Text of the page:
Saturday, February 17, 2007
Book Review : Sickly Stuarts - The Medical Downfall of a Dynasty by Frederick Holmes (Sutton Publishing 2003)
Frederick Holmes is a practicing Doctor of Medicine with an interest in history, which is probably why this unusual book appears so fresh and interesting. His thesis is that the Stuart dynasty was brought down by the medical disorders of successive monarchs, his evidence the medical notes and autopsies carried out on the six Stuart monarchs who ruled Scotland and England from 1603 to 1714.
It must be said that his thesis is overplayed. Like most families, the Stuarts succumbed to a variety of diseases and mishaps and unlike, for instance, the Spanish Habsburgs, constant intermarrying did not contribute to a weakened genetic inheritance. Prior to their accession to the English throne, the Scottish Stewart monarchs can best be described as unlucky - after the first Stewart Robert II, not one died of old age. Battle, murder, execution or grief finished them all off prematurely - life in medieval Scotland was certainly nasty, brutish and short.
But the British Stuarts died from a variety of causes. Ironically, the only one to die violently was Charles I, who, despite his size and his stammer was very healthy - Holmes ventures a tentative diagnosis of delusional disorder which contributed to his death. Charles' father James I had been a vigorous ruler until his later years, when vascular dementia started to cloud his significant intellect. He finally died from a series of strokes.
Holmes makes a more radical diagnosis in the case of Charles II, who died prematurely at the age of 55 from a kidney infection. Holmes notes that Charles was a keen alchemist, who spent many hours in his private laboratory with mercury compounds. He puts forward the theory that Charles died as a result of acute mercury poisoning, backed up by clinical diagnosis and an analysis of hair purporting to come from the head of Charles which shows it to contain 10 times the normal level of mercury.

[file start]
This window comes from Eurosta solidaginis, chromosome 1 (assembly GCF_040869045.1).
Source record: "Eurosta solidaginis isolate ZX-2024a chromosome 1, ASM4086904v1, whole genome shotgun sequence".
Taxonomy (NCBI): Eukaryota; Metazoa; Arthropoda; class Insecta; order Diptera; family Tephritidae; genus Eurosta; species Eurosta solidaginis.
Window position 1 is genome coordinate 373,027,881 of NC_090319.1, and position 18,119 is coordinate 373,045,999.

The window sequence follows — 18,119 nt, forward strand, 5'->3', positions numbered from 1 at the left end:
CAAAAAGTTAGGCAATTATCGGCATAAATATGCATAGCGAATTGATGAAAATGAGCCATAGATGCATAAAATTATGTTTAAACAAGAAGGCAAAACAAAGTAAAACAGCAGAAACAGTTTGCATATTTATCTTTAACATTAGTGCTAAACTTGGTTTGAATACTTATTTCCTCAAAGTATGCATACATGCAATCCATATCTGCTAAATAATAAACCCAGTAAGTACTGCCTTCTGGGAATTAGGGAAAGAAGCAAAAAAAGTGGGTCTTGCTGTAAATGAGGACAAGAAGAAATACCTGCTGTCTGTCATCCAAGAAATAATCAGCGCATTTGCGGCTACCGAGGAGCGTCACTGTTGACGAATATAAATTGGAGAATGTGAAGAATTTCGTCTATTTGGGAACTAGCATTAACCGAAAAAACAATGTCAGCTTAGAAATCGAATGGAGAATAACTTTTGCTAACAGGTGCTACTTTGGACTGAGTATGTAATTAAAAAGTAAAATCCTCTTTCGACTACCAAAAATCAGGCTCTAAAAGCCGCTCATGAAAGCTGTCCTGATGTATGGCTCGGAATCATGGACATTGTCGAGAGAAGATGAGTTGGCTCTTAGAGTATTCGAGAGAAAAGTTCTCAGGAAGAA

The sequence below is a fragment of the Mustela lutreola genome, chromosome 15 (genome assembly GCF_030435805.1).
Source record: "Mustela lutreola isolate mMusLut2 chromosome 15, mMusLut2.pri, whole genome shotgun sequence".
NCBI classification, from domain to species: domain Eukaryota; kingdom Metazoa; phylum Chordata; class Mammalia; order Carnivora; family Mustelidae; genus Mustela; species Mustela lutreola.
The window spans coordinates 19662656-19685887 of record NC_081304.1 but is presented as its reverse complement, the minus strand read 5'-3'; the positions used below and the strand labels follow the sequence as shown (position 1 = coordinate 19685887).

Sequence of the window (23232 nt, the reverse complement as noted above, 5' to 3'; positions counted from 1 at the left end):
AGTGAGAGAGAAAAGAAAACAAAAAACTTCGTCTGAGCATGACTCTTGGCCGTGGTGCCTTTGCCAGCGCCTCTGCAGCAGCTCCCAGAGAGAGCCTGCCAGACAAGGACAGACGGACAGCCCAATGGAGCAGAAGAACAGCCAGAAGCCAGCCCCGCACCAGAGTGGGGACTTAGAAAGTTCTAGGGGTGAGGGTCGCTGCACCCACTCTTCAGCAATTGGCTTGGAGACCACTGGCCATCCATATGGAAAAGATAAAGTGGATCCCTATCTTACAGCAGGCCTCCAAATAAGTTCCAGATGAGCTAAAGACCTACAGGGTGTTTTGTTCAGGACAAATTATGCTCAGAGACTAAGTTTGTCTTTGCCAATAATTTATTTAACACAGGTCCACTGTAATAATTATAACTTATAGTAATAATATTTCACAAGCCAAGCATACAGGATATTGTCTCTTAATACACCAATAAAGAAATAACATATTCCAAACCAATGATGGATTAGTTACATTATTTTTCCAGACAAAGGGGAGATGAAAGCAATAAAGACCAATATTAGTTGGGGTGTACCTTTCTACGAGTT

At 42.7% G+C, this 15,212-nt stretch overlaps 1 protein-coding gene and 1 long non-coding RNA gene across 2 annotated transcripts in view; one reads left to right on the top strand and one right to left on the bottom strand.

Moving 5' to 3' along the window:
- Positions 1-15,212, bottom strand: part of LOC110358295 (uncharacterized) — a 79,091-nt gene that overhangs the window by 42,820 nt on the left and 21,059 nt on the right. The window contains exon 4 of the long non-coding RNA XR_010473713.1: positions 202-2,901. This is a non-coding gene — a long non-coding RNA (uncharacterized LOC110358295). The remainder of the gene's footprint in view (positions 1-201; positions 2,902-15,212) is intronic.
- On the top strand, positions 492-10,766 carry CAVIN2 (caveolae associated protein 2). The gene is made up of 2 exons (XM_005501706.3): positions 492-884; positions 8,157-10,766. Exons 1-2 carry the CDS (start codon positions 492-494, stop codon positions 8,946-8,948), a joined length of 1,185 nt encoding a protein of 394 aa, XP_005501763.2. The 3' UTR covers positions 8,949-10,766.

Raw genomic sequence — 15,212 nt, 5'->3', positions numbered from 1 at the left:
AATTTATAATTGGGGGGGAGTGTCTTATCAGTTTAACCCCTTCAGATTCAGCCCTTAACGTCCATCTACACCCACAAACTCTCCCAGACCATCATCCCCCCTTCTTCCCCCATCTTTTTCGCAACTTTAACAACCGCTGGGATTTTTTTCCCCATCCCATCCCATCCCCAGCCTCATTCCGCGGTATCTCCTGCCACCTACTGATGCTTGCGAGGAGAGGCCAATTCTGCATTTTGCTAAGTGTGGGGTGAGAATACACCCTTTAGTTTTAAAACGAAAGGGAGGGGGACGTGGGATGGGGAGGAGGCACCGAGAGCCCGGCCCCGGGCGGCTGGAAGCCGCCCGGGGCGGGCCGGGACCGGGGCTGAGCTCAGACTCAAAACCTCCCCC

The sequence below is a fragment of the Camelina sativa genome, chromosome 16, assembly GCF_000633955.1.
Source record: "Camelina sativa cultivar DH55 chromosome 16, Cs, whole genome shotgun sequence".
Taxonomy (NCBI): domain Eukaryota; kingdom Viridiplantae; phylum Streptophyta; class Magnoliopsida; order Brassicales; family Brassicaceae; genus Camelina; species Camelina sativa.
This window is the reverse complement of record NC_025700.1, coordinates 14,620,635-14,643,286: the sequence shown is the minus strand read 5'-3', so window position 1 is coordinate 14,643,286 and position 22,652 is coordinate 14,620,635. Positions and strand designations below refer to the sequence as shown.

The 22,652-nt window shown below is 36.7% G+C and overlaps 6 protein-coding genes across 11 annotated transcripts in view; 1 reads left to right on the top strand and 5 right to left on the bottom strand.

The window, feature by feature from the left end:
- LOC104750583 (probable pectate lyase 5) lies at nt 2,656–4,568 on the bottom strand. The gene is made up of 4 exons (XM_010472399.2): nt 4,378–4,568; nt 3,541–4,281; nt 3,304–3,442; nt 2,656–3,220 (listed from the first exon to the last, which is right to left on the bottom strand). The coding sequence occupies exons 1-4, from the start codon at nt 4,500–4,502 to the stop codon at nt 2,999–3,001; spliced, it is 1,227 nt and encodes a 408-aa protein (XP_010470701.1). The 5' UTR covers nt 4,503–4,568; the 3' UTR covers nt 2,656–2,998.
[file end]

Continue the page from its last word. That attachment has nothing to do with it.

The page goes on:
Had he lived, Holmes notes, then it is less likely that his brother James would have succeeded him and tried to force the country unwillingly towards Catholicism. As it was, his ability to resist the army of William III was hampered by a 3-day long nosebleed. Despite not being a Stuart, Holmes notes how the velvet-suited gentleman caused the downfall of William III, several years after his wife Mary had succumbed to a virulent strain of Smallpox. Finally, the chequered obstetric history and progressive disablement of Queen Anne is explained by systemic lupus erythematosus.
Not having a medical background, I am unable to comment on the validity of the claims of Professor Holmes. But the book is a fascinating insight into, not only the clinical methods of the 17th - 18th Century and the forms of royal autopsy, but how modern medical knowledge can be brought to bear on our understanding of events which happened hundreds of years ago. And all this is written in fluent style that is perfectly accessible for a complete layman such as myself, with all complex medical terms fully explained. It is a very fascinating book.